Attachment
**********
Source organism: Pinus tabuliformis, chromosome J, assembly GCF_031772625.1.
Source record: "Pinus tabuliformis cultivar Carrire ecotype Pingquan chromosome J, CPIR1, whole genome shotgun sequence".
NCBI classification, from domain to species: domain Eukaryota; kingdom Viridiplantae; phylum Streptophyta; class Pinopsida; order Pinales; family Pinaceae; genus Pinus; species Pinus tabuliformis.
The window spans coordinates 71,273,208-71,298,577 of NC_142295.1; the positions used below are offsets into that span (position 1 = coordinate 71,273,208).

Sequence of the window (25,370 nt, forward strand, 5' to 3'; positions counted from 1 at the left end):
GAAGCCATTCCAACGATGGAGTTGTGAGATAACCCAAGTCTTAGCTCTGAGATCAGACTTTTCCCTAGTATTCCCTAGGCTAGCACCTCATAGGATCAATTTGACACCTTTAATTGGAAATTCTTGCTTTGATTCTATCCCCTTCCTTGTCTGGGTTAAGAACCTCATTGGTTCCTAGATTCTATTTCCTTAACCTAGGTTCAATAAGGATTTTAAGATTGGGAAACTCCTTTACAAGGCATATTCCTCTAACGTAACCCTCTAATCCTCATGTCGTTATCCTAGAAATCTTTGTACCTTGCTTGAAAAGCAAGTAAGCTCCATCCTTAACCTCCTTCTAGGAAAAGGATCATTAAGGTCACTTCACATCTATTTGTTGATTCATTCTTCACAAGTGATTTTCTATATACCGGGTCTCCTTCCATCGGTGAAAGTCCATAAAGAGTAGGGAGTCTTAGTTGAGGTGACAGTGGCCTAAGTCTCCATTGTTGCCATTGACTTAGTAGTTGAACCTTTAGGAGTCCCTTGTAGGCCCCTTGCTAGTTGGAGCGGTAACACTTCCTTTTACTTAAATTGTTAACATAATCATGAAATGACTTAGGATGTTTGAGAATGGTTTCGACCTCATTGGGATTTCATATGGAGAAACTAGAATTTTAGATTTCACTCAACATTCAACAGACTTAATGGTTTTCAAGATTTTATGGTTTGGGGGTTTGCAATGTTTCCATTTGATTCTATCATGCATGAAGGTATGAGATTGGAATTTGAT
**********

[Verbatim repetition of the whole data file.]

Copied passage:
Source organism: Pinus tabuliformis, chromosome J, assembly GCF_031772625.1.
Source record: "Pinus tabuliformis cultivar Carrire ecotype Pingquan chromosome J, CPIR1, whole genome shotgun sequence".
NCBI classification, from domain to species: domain Eukaryota; kingdom Viridiplantae; phylum Streptophyta; class Pinopsida; order Pinales; family Pinaceae; genus Pinus; species Pinus tabuliformis.
The window spans coordinates 71,273,208-71,298,577 of NC_142295.1; the positions used below are offsets into that span (position 1 = coordinate 71,273,208).

Sequence of the window (25,370 nt, forward strand, 5' to 3'; positions counted from 1 at the left end):
GAAGCCATTCCAACGATGGAGTTGTGAGATAACCCAAGTCTTAGCTCTGAGATCAGACTTTTCCCTAGTATTCCCTAGGCTAGCACCTCATAGGATCAATTTGACACCTTTAATTGGAAATTCTTGCTTTGATTCTATCCCCTTCCTTGTCTGGGTTAAGAACCTCATTGGTTCCTAGATTCTATTTCCTTAACCTAGGTTCAATAAGGATTTTAAGATTGGGAAACTCCTTTACAAGGCATATTCCTCTAACGTAACCCTCTAATCCTCATGTCGTTATCCTAGAAATCTTTGTACCTTGCTTGAAAAGCAAGTAAGCTCCATCCTTAACCTCCTTCTAGGAAAAGGATCATTAAGGTCACTTCACATCTATTTGTTGATTCATTCTTCACAAGTGATTTTCTATATACCGGGTCTCCTTCCATCGGTGAAAGTCCATAAAGAGTAGGGAGTCTTAGTTGAGGTGACAGTGGCCTAAGTCTCCATTGTTGCCATTGACTTAGTAGTTGAACCTTTAGGAGTCCCTTGTAGGCCCCTTGCTAGTTGGAGCGGTAACACTTCCTTTTACTTAAATTGTTAACATAATCATGAAATGACTTAGGATGTTTGAGAATGGTTTCGACCTCATTGGGATTTCATATGGAGAAACTAGAATTTTAGATTTCACTCAACATTCAACAGACTTAATGGTTTTCAAGATTTTATGGTTTGGGGGTTTGCAATGTTTCCATTTGATTCTATCATGCATGAAGGTATGAGATTGGAATTTGAT